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Research

18 pages, 5927 KiB  
Article
Oat Beta-Glucan Alone and in Combination with Hydrochlorothiazide Lowers High Blood Pressure in Male but Not Female Spontaneously Hypertensive Rats
by Pema Raj, Karen Sayfee, Liping Yu, Ali Sabra, Champa Wijekoon, Lovemore Malunga, Sijo Joseph Thandapilly and Thomas Netticadan
Nutrients 2023, 15(14), 3180; https://doi.org/10.3390/nu15143180 - 18 Jul 2023
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Abstract
Oats are considered a functional food due to the beneficial health effects associated with their consumption and are suitable to be explored for their ability to prevent or manage chronic disease, such as hypertension. Here, we examined the cardiovascular benefits of an oat [...] Read more.
Oats are considered a functional food due to the beneficial health effects associated with their consumption and are suitable to be explored for their ability to prevent or manage chronic disease, such as hypertension. Here, we examined the cardiovascular benefits of an oat beta-glucan extract in male and female spontaneously hypertensive rats (SHRs) to unravel its sex-specific roles when used with an anti-hypertensive medication, hydrochlorothiazide. Five-week-old male and female SHRs and Wistar–Kyoto (WKY) rats were treated with oat beta-glucan and hydrochlorothiazide for 15 weeks. Twenty-week-old male and female SHRs showed high blood pressure (BP), cardiac remodeling, and cardiac dysfunction. These animals also had significantly increased levels of malondialdehyde (MDA), angiotensin II, and norepinephrine. Treatments with beta-glucan and hydrochlorothiazide were able to differentially prevent high BP, cardiac dysfunction, and alterations in malondialdehyde (MDA), angiotensin II, and norepinephrine in 20-week-old male and female SHRs. To conclude, beta-glucan alone and in combination with hydrochlorothiazide may be a promising a strategy for managing hypertension and related cardiac complications. Full article
(This article belongs to the Special Issue Impact of Bioactive Compounds on Metabolic and Cardiovascular Health)
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15 pages, 1501 KiB  
Article
Convolvulus pluricaulis Choisy’s Extraction, Chemical Characterization and Evaluation of the Potential Effects on Glycaemic Balance in a 3T3-L1 Adipocyte Cell Model
by Elisabetta Melloni, Silvia Grassilli, Arianna Romani, Erika Rimondi, Annalisa Marcuzzi, Enrico Zauli, Paola Secchiero, Guglielmo Paganetto, Alessandra Guerrini, Gianni Sacchetti and Massimo Tacchini
Nutrients 2023, 15(7), 1727; https://doi.org/10.3390/nu15071727 - 31 Mar 2023
Cited by 1 | Viewed by 1746
Abstract
Convolvulus pluricaulis (CP) is a common Indian herb, largely employed in Ayurvedic medicine and known for its neuroprotective and neuroinflammatory action. Its effectiveness against several pathologic/sub-pathologic conditions is widely accepted, but it is not yet completely chemically characterized. In recent years, several researchers [...] Read more.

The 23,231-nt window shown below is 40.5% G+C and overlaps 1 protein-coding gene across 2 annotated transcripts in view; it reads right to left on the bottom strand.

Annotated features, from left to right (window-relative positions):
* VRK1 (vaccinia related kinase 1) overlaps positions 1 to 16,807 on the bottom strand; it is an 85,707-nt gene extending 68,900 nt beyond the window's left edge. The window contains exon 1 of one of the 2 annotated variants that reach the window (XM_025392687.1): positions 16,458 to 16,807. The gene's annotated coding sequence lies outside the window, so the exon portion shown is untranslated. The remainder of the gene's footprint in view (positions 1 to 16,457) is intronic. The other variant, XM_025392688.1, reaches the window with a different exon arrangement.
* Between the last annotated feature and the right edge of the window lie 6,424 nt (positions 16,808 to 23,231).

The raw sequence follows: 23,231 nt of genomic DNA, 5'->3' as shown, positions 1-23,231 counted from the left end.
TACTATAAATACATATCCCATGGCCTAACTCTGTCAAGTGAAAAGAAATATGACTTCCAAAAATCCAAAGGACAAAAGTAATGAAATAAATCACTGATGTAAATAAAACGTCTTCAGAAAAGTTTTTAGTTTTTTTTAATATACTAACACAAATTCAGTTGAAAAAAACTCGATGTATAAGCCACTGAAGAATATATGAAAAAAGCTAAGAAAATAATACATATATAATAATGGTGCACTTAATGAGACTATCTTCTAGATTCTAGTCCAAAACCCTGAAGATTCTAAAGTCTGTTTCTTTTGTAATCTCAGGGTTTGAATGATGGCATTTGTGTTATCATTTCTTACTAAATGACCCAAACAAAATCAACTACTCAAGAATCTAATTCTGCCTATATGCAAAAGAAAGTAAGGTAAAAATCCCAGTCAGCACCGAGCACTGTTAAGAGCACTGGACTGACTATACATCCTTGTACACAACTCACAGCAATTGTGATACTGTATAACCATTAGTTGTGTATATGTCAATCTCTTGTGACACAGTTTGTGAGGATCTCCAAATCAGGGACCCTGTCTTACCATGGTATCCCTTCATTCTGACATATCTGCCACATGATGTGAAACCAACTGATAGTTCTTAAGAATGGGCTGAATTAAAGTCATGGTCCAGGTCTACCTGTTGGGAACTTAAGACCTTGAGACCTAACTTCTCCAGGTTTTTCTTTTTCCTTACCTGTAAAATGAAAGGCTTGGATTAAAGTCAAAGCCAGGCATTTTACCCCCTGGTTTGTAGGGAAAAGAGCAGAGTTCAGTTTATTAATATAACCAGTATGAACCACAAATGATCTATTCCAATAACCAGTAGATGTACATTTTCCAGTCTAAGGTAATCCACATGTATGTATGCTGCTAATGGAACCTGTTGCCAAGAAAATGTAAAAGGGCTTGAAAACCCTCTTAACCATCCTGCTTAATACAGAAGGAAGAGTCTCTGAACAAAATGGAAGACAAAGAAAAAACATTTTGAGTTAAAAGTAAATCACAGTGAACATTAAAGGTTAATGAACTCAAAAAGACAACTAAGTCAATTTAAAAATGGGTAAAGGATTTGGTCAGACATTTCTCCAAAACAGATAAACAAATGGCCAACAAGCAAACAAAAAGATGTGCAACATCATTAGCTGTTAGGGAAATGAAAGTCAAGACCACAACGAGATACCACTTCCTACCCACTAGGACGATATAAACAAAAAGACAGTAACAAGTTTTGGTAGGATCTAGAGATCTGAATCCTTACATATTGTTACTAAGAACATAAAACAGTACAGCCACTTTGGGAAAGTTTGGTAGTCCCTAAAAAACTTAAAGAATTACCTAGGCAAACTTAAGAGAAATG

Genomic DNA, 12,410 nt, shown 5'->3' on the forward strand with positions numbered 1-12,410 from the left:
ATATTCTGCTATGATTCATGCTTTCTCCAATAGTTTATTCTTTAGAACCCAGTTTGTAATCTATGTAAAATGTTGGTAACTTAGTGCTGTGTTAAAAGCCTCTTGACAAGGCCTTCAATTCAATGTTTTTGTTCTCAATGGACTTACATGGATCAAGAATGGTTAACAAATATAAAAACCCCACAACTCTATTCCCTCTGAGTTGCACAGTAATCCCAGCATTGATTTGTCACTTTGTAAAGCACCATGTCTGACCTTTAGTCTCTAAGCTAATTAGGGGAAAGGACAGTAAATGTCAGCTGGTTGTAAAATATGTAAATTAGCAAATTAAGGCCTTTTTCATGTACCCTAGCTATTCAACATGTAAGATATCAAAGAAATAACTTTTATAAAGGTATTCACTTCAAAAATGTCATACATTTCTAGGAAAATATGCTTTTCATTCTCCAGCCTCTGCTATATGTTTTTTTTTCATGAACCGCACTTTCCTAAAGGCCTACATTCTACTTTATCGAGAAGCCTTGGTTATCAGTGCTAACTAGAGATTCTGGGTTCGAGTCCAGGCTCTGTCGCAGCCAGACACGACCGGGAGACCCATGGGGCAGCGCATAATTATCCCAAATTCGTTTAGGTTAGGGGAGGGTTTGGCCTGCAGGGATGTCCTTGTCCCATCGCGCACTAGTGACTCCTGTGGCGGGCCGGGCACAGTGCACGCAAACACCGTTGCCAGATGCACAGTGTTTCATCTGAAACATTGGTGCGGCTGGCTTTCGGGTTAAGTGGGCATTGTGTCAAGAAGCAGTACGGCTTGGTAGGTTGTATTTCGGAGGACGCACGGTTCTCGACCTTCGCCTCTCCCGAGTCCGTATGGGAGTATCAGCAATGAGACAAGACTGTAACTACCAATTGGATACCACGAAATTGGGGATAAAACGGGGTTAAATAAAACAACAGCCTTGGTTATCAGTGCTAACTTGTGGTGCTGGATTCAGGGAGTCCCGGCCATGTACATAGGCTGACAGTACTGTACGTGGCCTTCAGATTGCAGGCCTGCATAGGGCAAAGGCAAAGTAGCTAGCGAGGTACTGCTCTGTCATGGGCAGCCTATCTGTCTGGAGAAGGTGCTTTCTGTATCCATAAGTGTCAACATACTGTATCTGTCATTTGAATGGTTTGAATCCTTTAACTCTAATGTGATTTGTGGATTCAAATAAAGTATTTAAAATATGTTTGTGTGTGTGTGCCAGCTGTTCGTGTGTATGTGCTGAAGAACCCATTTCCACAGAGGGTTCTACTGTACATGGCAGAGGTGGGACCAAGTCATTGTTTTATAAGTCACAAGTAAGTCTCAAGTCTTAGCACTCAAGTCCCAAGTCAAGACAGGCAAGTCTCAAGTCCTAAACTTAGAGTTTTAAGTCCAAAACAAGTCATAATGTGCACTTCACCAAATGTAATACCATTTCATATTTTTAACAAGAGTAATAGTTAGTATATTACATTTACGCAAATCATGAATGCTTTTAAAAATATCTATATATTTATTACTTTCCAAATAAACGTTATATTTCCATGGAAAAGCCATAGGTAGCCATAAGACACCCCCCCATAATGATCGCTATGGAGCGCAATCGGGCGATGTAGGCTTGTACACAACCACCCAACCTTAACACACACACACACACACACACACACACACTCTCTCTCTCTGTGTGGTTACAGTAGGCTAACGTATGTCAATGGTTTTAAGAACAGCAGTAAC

Convolvulus pluricaulis (CP) is a common Indian herb, largely employed in Ayurvedic medicine and known for its neuroprotective and neuroinflammatory action. Its effectiveness against several pathologic/sub-pathologic conditions is widely accepted, but it is not yet completely chemically characterized. In recent years, several researchers have pointed out the involvement of CP and other Convolvulaceae in lipidic and glucidic metabolism, particularly in the control of hyperlipidaemia and diabetic conditions. In this scenario, the aim of the study was to chemically characterize the medium polarity part of the CP whole plant and its fractions and to shed light on their biological activity in adipocyte differentiation using the 3T3-L1 cell model. Our results demonstrated that the CP extract and fractions could upregulate the adipocyte differentiation through the modulation of the nuclear receptor PPARγ (Peroxisome Proliferator-Activated Receptor γ), broadly recognized as a key regulator of adipocyte differentiation, and the glucose transporter GLUT-4, which is fundamental for cellular glucose uptake and for metabolism control. CP also showed the ability to exert an anti-inflammatory effect, downregulating cytokines such as Rantes, MCP-1, KC, eotaxin, and GM-CSF, which are deeply involved in insulin resistance and glucose intolerance. Taken together, these data suggest that CP could exert a potential beneficial effect on glycemia and could be employed as an anti-diabetic adjuvant or, in any case, a means to better control glucose homeostasis. Full article
(This article belongs to the Special Issue Impact of Bioactive Compounds on Metabolic and Cardiovascular Health)